The Chinese government appears to have been destroying Muslim cemeteries for years, an investigation by CNN found.
The publication worked with sources in the Uyghur community and analyzed hundreds of satellite images as part of an investigation into the destruction of Uyghur Muslim cemeteries. More than 100 Muslim cemeteries have been destroyed, the investigation found, and this destruction has mostly occurred within the last two years.
The Chinese government did not deny that it is destroying the cemeteries. A spokesperson with the Ministry of Foreign Affairs told CNN in a statement that governments “in Xinjiang fully respect and guarantee the freedom of all ethnic groups… to choose cemeteries, and funeral and burial methods.”
Uyghur poet Aziz Isa Elkun fled from China almost 30 years ago and was unable to return, he told CNN. Elkun’s father died in 2017, and Elkun frequently would use Google Earth to view his father’s grave.
“I know exactly where his tomb is,” Elkun told CNN from his home in London. “When I was a kid we would go there, pray at the mosque, visit our relatives. The entire community was connected to that graveyard.”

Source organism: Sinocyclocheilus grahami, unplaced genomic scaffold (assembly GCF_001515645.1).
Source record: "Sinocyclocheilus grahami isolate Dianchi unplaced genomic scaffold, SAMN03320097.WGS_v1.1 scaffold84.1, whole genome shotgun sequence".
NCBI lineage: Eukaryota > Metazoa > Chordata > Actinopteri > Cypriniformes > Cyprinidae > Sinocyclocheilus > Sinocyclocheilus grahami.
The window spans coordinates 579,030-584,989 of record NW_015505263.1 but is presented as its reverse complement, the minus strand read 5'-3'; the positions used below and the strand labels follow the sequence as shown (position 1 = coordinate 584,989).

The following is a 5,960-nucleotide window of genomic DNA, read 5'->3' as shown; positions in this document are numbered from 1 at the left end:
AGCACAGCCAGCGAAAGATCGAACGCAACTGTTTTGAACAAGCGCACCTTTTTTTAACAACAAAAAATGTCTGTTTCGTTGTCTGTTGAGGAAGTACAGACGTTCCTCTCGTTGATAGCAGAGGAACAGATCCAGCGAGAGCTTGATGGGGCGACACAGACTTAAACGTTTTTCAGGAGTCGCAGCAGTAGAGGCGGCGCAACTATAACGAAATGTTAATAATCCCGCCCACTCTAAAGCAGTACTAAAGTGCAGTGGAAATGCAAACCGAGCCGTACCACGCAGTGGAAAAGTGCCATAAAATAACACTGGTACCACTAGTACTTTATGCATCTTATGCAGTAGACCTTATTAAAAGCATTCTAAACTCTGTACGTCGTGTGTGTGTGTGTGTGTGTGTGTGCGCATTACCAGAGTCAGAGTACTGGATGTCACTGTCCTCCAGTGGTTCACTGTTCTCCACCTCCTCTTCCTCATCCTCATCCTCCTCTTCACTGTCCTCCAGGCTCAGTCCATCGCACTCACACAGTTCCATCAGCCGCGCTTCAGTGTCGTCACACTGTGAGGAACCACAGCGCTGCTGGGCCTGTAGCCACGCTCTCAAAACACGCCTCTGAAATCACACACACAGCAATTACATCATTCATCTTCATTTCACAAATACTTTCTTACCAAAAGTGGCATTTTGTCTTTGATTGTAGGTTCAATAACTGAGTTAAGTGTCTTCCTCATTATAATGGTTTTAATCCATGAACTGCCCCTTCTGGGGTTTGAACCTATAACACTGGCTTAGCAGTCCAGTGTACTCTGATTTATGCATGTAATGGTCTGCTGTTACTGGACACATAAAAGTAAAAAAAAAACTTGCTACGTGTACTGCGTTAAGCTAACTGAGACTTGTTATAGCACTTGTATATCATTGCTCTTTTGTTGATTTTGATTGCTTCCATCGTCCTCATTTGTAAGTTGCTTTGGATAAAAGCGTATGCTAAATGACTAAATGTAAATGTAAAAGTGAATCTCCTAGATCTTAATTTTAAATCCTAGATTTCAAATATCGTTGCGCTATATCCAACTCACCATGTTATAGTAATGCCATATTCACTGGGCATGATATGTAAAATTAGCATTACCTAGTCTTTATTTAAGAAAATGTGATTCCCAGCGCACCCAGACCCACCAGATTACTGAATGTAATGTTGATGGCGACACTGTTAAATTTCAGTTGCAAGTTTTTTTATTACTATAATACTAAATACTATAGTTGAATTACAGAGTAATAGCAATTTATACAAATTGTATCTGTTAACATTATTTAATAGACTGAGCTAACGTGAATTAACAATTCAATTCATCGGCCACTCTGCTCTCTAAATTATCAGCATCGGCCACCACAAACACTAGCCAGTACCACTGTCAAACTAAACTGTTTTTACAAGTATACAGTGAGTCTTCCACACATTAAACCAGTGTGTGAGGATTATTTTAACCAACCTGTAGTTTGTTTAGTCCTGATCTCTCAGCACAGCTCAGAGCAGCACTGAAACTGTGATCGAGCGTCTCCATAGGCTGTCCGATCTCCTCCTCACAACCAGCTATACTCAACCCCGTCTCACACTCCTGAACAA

Elkun noticed in June that the satellite photo of the graveyard where his father was buried had been updated. The photo that replaced it showed a flattened field rather than a graveyard.
“I had no idea what happened,” Elkun said. “I was completely in shock.”
News of China’s destruction of burial grounds comes after 403 pages of leaked documents obtained by The New York Times show that top Chinese officials’ demands led to the creation of mass indoctrination camps of groups like Uyghurs Muslims and Kazakhs.
The secretive camps originated at the demands of officials including Chinese President Xi Jinping.
The documents show that the Chinese government is aware the camps have torn parents away from their children, leaving students unsure of who will pay their tuition. The papers also show that officials were told to tell the people that if they complained, their families might suffer further.
Xi began laying the groundwork for camps in April 2014 when he spoke in private about China’s “struggle against terrorism, infiltration and separatism.” The Chinese president referenced using the “organs of dictatorship,” told officials to show “absolutely no mercy,” and reportedly said the toxic beliefs in Xinjiang must be eradicated.